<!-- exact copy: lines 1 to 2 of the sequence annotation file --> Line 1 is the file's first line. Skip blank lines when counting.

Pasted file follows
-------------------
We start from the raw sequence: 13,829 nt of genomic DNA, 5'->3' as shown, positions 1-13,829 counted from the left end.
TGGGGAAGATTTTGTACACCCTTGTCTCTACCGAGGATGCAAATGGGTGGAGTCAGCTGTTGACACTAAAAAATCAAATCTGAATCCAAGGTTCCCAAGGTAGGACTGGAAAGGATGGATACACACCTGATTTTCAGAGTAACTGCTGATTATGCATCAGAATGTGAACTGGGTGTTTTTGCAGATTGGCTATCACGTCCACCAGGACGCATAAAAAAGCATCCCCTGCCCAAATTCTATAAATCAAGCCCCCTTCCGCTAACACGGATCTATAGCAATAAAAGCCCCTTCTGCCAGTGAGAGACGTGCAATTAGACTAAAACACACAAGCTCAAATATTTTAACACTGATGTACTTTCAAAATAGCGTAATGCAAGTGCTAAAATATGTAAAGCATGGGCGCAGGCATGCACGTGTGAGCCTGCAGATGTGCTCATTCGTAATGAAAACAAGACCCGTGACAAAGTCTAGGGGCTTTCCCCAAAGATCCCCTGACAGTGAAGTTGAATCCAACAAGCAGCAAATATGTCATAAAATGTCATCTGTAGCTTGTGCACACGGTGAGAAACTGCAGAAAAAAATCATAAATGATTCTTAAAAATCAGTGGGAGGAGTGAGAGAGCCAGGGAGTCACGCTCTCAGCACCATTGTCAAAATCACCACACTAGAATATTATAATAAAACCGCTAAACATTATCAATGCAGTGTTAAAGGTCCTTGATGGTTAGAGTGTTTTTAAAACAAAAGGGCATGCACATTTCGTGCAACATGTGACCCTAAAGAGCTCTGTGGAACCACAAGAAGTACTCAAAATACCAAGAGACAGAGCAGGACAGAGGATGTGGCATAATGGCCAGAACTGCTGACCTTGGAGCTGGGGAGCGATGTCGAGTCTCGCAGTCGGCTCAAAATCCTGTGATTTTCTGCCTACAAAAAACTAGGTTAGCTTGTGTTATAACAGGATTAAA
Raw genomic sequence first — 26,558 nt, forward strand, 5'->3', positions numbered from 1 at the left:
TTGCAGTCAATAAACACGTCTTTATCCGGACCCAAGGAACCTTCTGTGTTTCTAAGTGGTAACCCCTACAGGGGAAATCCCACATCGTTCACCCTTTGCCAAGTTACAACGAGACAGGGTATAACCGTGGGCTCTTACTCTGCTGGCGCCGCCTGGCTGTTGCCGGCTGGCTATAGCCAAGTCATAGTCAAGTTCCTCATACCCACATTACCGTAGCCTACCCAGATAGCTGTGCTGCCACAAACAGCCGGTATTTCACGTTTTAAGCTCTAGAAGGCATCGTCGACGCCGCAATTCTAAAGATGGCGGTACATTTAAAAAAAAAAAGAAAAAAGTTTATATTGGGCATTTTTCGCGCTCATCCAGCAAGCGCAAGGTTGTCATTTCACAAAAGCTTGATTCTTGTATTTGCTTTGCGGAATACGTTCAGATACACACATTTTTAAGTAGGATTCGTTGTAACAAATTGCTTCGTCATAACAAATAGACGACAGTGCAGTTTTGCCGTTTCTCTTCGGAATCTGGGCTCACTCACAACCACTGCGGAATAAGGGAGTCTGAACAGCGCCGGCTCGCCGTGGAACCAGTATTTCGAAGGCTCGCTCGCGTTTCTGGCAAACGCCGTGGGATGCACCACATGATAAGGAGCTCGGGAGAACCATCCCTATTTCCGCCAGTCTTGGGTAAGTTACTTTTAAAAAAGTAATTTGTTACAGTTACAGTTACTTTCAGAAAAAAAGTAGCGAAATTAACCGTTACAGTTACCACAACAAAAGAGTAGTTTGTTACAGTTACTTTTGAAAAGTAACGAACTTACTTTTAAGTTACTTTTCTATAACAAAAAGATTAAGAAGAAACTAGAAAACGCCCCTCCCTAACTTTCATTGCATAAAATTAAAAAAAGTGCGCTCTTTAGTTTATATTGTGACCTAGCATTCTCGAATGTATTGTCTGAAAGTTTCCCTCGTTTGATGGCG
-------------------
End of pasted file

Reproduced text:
We start from the raw sequence: 13,829 nt of genomic DNA, 5'->3' as shown, positions 1-13,829 counted from the left end.
TGGGGAAGATTTTGTACACCCTTGTCTCTACCGAGGATGCAAATGGGTGGAGTCAGCTGTTGACACTAAAAAATCAAATCTGAATCCAAGGTTCCCAAGGTAGGACTGGAAAGGATGGATACACACCTGATTTTCAGAGTAACTGCTGATTATGCATCAGAATGTGAACTGGGTGTTTTTGCAGATTGGCTATCACGTCCACCAGGACGCATAAAAAAGCATCCCCTGCCCAAATTCTATAAATCAAGCCCCCTTCCGCTAACACGGATCTATAGCAATAAAAGCCCCTTCTGCCAGTGAGAGACGTGCAATTAGACTAAAACACACAAGCTCAAATATTTTAACACTGATGTACTTTCAAAATAGCGTAATGCAAGTGCTAAAATATGTAAAGCATGGGCGCAGGCATGCACGTGTGAGCCTGCAGATGTGCTCATTCGTAATGAAAACAAGACCCGTGACAAAGTCTAGGGGCTTTCCCCAAAGATCCCCTGACAGTGAAGTTGAATCCAACAAGCAGCAAATATGTCATAAAATGTCATCTGTAGCTTGTGCACACGGTGAGAAACTGCAGAAAAAAATCATAAATGATTCTTAAAAATCAGTGGGAGGAGTGAGAGAGCCAGGGAGTCACGCTCTCAGCACCATTGTCAAAATCACCACACTAGAATATTATAATAAAACCGCTAAACATTATCAATGCAGTGTTAAAGGTCCTTGATGGTTAGAGTGTTTTTAAAACAAAAGGGCATGCACATTTCGTGCAACATGTGACCCTAAAGAGCTCTGTGGAACCACAAGAAGTACTCAAAATACCAAGAGACAGAGCAGGACAGAGGATGTGGCATAATGGCCAGAACTGCTGACCTTGGAGCTGGGGAGCGATGTCGAGTCTCGCAGTCGGCTCAAAATCCTGTGATTTTCTGCCTACAAAAAACTAGGTTAGCTTGTGTTATAACAGGATTAAA